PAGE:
Inhuman Nature: Sociable Life on a Dynamic Planet

Inhuman Nature: Sociable Life on a Dynamic Planet

Nigel Clark

Language: English

Pages: 273

ISBN: 0761957243

Format: PDF / Kindle (mobi) / ePub


The relationship between social thought and earth processes is an oddly neglected part of the social sciences.

This exciting book offers to make good the deficit by exploring how human activity and planetary processes impact upon each other. The book:

• Provides a much needed in-depth inquiry into the volatile relationship between human life and the physical earth

• Considers the social and political implications of consistently thinking of the earth as a dynamic planet

• Asks what we can learn from natural catastrophes and from those who have lived through them

• Offers an inter-disciplinary perspective bringing together insights from sociology, geography, philosophy and earth / life sciences.

The result is a landmark work that will be of interest to readers across the social sciences and humanities as well as environmental studies and disaster studies.

 

 

 

 

 

 

 

 

 

 

 

conflagration. Thus, ‘if fire could not exist without fuel, neither would fuels – the planet’s vegetative cover – exist without the evolutionary and ecological presence of fire. Each has directly shaped the other’ (Pyne, 2001: 10). Across the earth’s continental surfaces, wherever there is vegetation under an open sky, Pyne continues, there is the possibility of fire: ‘virtually every environment can burn, and most eventually do’ (1997b: 17). Fire opens densely forested land to sunlight, it

surcharge we add to its mobilizations – or to its obduracy. 26 01-Clark-4110-Ch-01.indd 26 02/11/2010 10:33:05 AM 2 Ways to Make a World: From Relational Materiality to Radical Asymmetry Introduction: excesses of life ‘Life is open to the universe and to itself’, as biologist Lynn Margulis and science writer Dorian Sagan pithily put it (1995: 199). One of the many forces that life is open and responsive to are the threats to its physical environments that are caused by that part of life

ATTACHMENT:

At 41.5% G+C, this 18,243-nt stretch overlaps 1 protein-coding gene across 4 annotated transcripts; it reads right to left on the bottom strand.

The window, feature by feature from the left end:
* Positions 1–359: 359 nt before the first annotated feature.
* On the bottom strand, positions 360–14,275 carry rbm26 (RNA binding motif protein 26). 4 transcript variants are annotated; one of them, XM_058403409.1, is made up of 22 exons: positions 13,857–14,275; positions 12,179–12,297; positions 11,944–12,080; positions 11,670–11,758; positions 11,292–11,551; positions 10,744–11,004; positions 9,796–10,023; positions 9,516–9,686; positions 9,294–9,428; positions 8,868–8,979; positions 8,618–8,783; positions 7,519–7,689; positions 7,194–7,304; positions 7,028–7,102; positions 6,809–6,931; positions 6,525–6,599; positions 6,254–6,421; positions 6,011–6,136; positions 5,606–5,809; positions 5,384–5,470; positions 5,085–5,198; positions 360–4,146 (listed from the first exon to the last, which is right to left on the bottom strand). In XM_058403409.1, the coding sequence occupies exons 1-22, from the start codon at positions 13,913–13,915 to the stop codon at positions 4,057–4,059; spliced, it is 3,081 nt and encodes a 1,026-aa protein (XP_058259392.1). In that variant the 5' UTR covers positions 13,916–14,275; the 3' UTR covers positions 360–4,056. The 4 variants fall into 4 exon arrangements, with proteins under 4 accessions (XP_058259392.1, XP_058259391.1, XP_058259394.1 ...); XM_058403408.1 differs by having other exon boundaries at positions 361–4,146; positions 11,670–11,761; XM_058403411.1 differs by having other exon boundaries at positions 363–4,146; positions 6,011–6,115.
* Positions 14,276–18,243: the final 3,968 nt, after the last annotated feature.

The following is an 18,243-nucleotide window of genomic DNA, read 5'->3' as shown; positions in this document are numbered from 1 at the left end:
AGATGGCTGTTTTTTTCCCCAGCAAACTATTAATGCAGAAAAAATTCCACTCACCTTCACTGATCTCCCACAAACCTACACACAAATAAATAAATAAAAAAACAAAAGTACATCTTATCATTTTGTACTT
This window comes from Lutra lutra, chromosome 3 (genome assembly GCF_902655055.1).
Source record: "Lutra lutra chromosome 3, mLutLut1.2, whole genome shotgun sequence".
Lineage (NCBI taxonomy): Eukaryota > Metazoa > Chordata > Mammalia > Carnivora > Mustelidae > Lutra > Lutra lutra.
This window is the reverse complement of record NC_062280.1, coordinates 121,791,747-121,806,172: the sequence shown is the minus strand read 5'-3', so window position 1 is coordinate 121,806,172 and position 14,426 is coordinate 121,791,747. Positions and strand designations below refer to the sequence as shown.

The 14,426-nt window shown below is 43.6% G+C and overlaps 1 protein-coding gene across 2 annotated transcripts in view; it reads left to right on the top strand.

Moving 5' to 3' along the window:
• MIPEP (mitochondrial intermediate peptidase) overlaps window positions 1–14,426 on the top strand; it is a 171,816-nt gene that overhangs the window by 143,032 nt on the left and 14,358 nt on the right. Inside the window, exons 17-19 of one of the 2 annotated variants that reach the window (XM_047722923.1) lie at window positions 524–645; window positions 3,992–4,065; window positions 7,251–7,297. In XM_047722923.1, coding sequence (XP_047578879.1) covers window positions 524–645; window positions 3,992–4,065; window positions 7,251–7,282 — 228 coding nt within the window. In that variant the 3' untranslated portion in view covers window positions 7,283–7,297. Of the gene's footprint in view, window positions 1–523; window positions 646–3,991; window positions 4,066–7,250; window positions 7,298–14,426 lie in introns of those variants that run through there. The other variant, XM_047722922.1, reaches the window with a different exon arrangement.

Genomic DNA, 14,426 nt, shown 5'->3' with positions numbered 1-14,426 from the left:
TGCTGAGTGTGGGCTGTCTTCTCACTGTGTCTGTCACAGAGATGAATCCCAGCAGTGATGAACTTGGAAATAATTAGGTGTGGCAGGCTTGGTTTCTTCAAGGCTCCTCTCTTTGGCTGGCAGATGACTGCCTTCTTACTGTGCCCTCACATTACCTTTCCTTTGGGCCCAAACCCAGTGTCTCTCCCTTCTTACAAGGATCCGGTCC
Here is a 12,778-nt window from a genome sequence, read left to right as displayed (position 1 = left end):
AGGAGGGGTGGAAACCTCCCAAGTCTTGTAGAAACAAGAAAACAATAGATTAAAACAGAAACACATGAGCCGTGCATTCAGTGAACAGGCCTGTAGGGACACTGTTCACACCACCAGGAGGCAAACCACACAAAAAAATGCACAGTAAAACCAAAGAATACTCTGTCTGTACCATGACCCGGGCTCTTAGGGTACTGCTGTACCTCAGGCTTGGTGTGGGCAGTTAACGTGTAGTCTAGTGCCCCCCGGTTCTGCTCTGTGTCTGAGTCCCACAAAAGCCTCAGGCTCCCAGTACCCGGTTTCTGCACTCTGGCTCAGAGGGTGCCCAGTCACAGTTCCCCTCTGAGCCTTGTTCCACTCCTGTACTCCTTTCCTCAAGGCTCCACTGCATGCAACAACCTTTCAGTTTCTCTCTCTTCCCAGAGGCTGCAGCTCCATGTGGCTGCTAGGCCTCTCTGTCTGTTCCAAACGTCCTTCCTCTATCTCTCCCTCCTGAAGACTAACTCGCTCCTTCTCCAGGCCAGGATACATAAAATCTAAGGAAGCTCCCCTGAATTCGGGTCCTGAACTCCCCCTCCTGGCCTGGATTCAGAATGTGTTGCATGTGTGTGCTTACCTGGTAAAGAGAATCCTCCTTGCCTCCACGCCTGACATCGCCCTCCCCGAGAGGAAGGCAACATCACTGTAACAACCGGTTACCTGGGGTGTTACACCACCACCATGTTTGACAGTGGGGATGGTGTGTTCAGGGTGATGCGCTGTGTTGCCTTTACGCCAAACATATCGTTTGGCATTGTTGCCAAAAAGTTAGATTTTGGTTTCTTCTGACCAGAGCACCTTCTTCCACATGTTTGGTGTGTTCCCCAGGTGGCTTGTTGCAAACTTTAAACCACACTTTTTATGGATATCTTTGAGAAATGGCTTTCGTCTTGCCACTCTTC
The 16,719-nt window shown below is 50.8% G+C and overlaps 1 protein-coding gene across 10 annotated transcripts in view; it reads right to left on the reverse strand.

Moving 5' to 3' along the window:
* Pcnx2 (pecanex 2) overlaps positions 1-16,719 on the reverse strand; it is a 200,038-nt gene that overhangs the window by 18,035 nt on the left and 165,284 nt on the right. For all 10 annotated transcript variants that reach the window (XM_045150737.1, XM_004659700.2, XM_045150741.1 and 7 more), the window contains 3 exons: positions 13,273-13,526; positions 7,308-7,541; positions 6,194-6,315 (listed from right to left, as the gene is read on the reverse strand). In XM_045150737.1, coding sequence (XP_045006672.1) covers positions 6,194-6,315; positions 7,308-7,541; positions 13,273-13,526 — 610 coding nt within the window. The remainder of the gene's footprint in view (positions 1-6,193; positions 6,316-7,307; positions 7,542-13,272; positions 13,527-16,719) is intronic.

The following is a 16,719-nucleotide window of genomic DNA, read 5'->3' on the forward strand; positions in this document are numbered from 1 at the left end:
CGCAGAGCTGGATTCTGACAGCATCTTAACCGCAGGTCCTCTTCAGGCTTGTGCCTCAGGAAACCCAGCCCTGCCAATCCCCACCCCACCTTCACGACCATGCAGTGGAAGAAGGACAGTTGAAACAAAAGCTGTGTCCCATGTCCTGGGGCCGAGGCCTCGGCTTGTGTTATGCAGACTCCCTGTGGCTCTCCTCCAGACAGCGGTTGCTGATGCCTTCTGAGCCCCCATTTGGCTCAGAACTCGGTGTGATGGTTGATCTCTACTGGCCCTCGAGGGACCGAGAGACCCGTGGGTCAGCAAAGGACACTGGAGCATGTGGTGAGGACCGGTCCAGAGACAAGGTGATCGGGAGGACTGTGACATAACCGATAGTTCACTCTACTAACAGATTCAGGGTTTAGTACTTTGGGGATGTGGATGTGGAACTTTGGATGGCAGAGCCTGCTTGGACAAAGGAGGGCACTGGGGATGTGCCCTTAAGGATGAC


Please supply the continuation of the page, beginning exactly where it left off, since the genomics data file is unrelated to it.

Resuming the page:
against the steely barrier that has kept natural necessity apart from moral–political negotiability for more than two centuries. To speak of heterogeneous things that exude imperatives – and human beings that are receptive to these summons – is to conjure a world in which traffic flows from the dominion of the ‘is’ to the ‘ought’. It is to conceive of a reality in which nature is not only a scene of moral action, but is also a source. It is not just to say that nonhuman things help compose our

chapter, I push this further, suggesting that on our turbulent planet such extraordinary gestures may in fact be quite ordinary (though no less remarkable and wondrous) responses to the equally ordinary ungrounding of the ground, to the ongoing and inevitable un-worlding of worlds. In this sense, the challenges of an innately unstable nature may be one of the most basic and primordial incitements for coming together with others. ‘Community’, as Nancy would have it, ‘is what happens to us –

of the earth, to the periodic ungrounding of its ground. Reckless abandon For Serres then, there is no community that is not enabled, haunted and from time to time commanded by ‘hostile conditions’. That we must take such conditions as an imperative for the renewal of collective bonds has been powerfully restated in the aftermath of Katrina. The problem of how devastated ground – especially in zones that remain significantly evacuated – is to be reapportioned and resettled is a fraught one. There

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